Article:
The Best Values Remaining on the 2014 NBA Free-Agent Market
The tail end of NBA free agency never fails to supply certain teams with low-key, impact signings. Judging by some of the names still up for grabs, this summer should be no different.
Most major difference-makers solidified their futures last month, but a number of budget signings can still be made by specific teams looking to add veteran leadership to the fold, or simply to tack on a skill off the bench.
You're surely thinking of the two major restricted free agents who've yet to sign a deal: Eric Bledsoe and Greg Monroe. But with both players demanding huge raises in their next contract, neither may be considered a "best value" at the moment.
Playoff teams searching for the last few pieces to the puzzle with limited dollars left to divvy out should look no further. The latter portion of free agency are filled with bargains, and here's a preview of those who'll bring the best value to their salary.
After missing a full season recovering from neck surgery, Emeka Okafor has gone widely overlooked. He'll be 32 by season's beginning and has nine years of NBA experience under his belt. The former UConn Husky could bring tremendous value to any team with his impact defense.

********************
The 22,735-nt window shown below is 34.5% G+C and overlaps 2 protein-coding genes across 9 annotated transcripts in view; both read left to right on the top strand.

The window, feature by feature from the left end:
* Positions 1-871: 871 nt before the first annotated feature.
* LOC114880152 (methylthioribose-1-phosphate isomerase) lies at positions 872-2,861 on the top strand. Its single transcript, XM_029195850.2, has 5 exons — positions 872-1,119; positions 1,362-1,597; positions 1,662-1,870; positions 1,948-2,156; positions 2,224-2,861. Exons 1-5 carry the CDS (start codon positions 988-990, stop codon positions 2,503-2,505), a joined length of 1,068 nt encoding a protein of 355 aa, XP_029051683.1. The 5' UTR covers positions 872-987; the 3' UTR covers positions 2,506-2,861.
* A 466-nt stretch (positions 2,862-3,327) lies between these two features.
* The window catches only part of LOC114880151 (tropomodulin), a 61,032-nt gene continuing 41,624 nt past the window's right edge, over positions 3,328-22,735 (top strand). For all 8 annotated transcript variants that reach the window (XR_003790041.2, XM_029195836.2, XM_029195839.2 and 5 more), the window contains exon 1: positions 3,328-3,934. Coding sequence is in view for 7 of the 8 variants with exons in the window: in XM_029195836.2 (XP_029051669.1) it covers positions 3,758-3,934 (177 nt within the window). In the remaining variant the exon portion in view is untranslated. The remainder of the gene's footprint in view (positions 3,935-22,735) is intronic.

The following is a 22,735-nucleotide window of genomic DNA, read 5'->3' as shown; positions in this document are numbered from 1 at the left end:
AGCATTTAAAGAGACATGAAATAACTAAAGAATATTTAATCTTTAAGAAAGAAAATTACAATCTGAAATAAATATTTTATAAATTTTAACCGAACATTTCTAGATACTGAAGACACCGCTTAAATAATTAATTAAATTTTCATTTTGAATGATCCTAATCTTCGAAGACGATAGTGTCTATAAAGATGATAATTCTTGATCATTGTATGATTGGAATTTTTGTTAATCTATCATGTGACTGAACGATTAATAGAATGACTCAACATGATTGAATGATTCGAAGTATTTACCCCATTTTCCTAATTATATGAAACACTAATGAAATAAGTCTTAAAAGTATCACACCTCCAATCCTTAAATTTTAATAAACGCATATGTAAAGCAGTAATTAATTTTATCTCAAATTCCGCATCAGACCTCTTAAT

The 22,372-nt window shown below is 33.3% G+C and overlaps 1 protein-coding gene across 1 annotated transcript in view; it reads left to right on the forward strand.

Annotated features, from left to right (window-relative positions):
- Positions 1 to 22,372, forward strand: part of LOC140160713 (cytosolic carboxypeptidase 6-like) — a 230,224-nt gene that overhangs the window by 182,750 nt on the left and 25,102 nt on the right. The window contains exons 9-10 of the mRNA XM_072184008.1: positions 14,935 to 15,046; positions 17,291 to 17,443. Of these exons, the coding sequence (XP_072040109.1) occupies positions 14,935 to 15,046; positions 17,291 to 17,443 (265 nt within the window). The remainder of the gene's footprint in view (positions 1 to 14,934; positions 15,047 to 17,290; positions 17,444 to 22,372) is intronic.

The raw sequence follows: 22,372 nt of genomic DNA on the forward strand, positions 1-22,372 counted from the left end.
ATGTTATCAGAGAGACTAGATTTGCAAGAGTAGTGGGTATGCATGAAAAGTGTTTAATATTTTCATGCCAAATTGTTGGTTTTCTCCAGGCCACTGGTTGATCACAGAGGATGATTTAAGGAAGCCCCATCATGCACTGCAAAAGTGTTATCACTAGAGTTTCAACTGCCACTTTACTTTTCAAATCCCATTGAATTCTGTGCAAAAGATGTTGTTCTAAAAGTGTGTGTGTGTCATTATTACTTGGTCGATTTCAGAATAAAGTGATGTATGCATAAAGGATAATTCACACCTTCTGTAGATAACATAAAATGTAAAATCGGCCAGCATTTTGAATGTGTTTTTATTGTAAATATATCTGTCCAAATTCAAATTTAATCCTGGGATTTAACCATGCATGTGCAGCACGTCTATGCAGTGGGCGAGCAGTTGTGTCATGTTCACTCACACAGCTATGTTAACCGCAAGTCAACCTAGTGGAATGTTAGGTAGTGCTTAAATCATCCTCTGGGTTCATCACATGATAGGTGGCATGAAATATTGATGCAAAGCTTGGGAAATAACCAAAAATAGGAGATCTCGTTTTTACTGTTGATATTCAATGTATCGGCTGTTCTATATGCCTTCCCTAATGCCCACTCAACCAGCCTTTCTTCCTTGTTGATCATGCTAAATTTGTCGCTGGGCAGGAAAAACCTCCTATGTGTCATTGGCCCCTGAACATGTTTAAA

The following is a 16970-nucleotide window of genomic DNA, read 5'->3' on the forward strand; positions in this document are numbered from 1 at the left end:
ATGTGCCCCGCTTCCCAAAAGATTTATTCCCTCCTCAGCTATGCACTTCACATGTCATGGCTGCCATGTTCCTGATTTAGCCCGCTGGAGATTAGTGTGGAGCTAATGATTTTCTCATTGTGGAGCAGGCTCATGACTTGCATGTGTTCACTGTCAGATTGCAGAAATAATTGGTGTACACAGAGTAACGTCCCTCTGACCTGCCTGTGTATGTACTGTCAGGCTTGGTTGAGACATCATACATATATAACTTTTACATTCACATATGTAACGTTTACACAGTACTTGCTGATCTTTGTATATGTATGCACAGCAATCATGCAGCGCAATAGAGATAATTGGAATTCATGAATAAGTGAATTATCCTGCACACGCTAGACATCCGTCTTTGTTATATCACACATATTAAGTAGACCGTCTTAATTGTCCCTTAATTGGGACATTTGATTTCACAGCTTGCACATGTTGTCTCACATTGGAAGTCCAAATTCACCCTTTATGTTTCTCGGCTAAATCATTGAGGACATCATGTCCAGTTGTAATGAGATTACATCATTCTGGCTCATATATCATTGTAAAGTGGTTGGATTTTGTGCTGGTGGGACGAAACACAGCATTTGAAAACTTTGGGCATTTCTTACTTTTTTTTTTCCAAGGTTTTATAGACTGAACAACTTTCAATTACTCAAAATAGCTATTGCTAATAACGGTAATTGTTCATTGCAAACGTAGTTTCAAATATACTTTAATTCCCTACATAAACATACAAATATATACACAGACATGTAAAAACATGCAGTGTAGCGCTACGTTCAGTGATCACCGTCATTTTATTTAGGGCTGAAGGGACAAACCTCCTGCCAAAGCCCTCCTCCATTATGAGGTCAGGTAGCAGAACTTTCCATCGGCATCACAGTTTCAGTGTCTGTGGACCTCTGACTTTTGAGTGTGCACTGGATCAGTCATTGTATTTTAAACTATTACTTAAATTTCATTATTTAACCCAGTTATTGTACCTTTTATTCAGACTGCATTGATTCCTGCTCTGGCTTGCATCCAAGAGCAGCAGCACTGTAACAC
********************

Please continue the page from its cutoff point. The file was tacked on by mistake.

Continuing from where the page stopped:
Even if he isn't immediately 100 percent of his prime effectiveness—and even if he may miss an early portion of the season—Okafor has a reputation for protecting the rim. Despite averaging under 30 minutes per game since 2008-09, he ranks 44th among active players in defensive win shares, according to Basketball-Reference.com. Over the course of his career, his team's opponents have scored a point more per 100 possessions while he's off the floor.
He's never been a tremendous talent on the offensive end, but his career averages are 12 points, 10 rebounds and 51 percent shooting. Most recently with the Washington Wizards, he averaged 9.7 points a game on 47 percent shooting.
Especially at this stage of the offseason, it's hard to see Okafor garnering much more than the veteran's minimum salary. At that price, he's worth a roster spot.
Ramon Sessions (28) is entering his eighth season and has appeared in the playoffs just once—with the Los Angeles Lakers after he arrived there midseason in 2011-12. Besides his brief stay in Tinseltown, he's fluttered around the league's bottom-feeders: Cleveland, Milwaukee, Minnesota and Charlotte.
But after finishing the season on a high note following a trade to the Bucks, Sessions may finally be ready for a contender to take a flier on him.
After arriving in Milwaukee for a second Bucks stint via a trade from the Bobcats, Sessions averaged 32.5 minutes per game, putting up 16 points and five assists per contest over 28 games (12 starts).